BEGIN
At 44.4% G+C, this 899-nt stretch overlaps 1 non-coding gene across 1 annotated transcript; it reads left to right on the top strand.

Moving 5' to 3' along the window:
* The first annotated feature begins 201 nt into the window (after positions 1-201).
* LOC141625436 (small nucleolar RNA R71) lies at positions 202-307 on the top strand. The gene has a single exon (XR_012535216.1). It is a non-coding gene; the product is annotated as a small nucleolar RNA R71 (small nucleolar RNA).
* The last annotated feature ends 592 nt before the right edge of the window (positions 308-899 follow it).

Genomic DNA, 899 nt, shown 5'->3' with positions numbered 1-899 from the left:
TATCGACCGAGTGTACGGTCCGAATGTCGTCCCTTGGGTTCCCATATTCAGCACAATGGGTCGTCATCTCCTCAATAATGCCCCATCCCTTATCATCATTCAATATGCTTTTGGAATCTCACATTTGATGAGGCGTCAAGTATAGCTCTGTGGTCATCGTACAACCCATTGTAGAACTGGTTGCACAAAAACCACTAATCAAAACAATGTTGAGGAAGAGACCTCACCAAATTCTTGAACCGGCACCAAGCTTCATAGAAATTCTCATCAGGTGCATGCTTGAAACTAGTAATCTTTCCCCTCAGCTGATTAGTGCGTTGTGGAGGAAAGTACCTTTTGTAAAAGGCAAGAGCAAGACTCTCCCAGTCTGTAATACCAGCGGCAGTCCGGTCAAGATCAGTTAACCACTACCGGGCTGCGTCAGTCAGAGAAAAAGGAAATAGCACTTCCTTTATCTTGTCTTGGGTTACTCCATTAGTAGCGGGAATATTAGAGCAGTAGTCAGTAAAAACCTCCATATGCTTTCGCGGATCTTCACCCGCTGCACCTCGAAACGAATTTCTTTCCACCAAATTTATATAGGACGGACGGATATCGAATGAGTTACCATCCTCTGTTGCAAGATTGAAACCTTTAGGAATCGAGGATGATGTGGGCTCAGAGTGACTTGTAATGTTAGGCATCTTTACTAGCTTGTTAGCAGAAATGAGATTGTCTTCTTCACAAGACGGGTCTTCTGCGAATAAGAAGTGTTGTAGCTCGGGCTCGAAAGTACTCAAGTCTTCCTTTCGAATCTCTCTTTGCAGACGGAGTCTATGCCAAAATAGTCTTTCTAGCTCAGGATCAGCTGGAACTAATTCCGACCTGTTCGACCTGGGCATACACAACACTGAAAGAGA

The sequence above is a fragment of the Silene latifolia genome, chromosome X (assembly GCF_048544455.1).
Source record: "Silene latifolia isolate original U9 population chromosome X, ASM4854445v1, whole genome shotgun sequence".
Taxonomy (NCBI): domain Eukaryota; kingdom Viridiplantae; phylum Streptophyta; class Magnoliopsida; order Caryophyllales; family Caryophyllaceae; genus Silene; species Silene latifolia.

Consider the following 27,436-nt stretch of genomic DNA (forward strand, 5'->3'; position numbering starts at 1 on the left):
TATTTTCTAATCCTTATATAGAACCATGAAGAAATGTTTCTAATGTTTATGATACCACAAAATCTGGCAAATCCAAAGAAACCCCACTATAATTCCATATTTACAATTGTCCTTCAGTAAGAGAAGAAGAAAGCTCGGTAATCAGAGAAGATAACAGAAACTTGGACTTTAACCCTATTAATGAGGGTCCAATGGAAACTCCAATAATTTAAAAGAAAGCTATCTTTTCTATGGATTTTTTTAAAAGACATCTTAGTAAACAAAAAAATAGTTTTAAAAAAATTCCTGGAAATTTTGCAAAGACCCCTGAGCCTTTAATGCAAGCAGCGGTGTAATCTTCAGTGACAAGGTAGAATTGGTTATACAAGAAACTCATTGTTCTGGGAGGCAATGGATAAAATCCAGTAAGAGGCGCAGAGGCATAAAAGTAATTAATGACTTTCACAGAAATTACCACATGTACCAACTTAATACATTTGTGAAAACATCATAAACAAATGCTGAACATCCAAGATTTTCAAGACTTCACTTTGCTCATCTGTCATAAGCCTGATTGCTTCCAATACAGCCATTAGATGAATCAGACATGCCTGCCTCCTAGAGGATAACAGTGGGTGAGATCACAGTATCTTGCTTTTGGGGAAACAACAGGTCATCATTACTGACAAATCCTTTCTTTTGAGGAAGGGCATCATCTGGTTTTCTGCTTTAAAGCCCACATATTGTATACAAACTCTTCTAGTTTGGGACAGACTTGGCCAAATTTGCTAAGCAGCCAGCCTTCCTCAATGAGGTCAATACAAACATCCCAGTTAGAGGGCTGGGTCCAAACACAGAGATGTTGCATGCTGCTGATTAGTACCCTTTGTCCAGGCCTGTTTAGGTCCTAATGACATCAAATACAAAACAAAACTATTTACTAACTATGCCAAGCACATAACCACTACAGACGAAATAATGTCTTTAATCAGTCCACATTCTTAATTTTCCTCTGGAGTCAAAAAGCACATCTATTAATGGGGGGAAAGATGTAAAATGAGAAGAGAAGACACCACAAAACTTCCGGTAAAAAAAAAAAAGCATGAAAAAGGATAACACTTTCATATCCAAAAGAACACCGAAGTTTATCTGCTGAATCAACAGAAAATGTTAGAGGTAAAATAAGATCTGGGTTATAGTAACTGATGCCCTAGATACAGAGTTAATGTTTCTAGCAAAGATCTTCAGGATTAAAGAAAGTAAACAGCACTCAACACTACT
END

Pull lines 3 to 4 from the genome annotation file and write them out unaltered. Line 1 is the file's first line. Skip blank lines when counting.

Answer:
* The first annotated feature begins 201 nt into the window (after positions 1-201).
* LOC141625436 (small nucleolar RNA R71) lies at positions 202-307 on the top strand. The gene has a single exon (XR_012535216.1). It is a non-coding gene; the product is annotated as a small nucleolar RNA R71 (small nucleolar RNA).